It was also developed during the course of the trial that the contract to transmit this money was in fact with the American Express Company instead of the appellant, the American Railway Express Company, and that, although they occupied the same offices, and were represented by the same agents in Jackson, Miss., they were separate and distinct organizations; the American Express Company being engaged in the finance business, while the American Railway Express Company is engaged in the business of transportation over railroads. There was also testimony to the effect that the American Railway Express Company had no office or agent in the city of Shanghai, China. At the conclusion of the testimony, the appellant requested a peremptory instruction, and now contends that this instruction should have been granted because the suit was against the wrong company, but, in view of our conclusion that, upon the facts in evidence, the damages claimed are not recoverable, it will not be necessary to consider the very interesting arguments on the question as to whether, under the peculiar facts here in evidence, the appellant can raise the point that the suit was against the wrong party.
Aside from the balance of the five hundred dollars which was not paid to appellee, and his expenses caused by the delay in transmitting the money, amounting in the aggregate to two hundred seventy dollars, which sum was tendered with appellant's pleas and paid into court, the damages claimed by appellee are: First, damages for being deprived of the pleasure of travel through foreign lands, and loss resulting from being deprived of the educational advantages flowing from travel and historical research in the countries of the Orient; and, second, punitive damages.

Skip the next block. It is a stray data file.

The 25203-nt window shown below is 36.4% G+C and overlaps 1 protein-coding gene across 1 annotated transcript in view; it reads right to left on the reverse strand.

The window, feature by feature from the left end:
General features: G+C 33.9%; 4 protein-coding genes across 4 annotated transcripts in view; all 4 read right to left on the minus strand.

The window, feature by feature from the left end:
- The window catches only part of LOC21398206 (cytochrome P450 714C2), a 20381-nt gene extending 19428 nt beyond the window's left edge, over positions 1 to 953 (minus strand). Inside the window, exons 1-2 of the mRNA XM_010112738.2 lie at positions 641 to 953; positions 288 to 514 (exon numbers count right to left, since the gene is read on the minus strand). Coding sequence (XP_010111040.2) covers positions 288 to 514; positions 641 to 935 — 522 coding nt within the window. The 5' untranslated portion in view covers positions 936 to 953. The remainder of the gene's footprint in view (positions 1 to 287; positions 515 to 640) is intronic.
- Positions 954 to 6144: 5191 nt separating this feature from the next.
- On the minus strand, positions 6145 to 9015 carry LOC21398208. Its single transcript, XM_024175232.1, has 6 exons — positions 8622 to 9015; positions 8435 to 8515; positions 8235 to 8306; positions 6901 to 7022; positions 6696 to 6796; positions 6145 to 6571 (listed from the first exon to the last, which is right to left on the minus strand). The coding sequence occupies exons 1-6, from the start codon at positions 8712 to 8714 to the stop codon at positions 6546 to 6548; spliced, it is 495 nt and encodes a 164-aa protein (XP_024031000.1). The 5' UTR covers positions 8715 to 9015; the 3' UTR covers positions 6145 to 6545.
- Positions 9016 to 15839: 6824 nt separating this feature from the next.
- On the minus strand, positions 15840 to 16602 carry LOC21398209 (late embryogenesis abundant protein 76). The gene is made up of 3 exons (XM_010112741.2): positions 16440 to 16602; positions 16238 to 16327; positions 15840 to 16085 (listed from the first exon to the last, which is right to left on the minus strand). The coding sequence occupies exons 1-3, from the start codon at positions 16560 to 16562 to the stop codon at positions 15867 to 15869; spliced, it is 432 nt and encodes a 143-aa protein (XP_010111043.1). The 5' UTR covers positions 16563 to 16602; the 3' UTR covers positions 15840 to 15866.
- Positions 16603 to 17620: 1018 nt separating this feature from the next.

The very great pleasure, and the benefit in an educational way that may be derived from travel in foreign lands, and especially by one engaged in teaching his-history, are recognized by everyone, but the pecuniary damage, if any, resulting from being deprived of the opportunity so to do is purely speculative, depending upon so many changing, uncertain, and undeterminable contingencies that it cannot be made a basis of recovery.
It may be noted here that the evidence shows that, when the controversy first arose between the appellee and the agent at Shanghai, the agent offered to cable to the New York office for further instructions, if the appellee would bear the expense of the cables, amounting to about eight dollars, but the appellee refused to bear this expense. Under the facts in evidence, the appellee was under no duty to bear this expense, but the fact remains that he could have gratified his "cherished ambition" and availed himself of this "opportunity of a lifetime" by the sacrifice of the small sum of eight dollars.
The only other question for decision is whether or not, under the facts, the appellee was entitled to recover punitive damages. In the execution of the contract here involved, the appellant was engaged in a purely commercial business, and the contract between the parties was simply one to promptly transmit and pay money, and this suit is one for the breach of that contract. The general rule is that punitive damages are not recoverable for the breach of a contract, unless the breach is attended by some intentional wrong, insult, abuse, or gross negligence, which amounts to an independent tort. 8 R.C.L. 605; 17 C.J. 976; Hood v. Moffett, 69 So. 664, 109 Miss. 757, L.R.A. 1916B, 622, Ann. Cas. 1917E, 410. While the evidence in the case at bar shows negligence on the part of the forwarding company, it negatives any intentional or willful wrong, or gross negligence, which amounts to the commission of a tort.
The judgment of the court below will therefore be reversed, and judgment will be entered here for the appellee for the two hundred seventy dollars tendered and paid into court, but taxing the appellee with the costs which have accrued since said sum was paid into court.
Reversed and judgment here.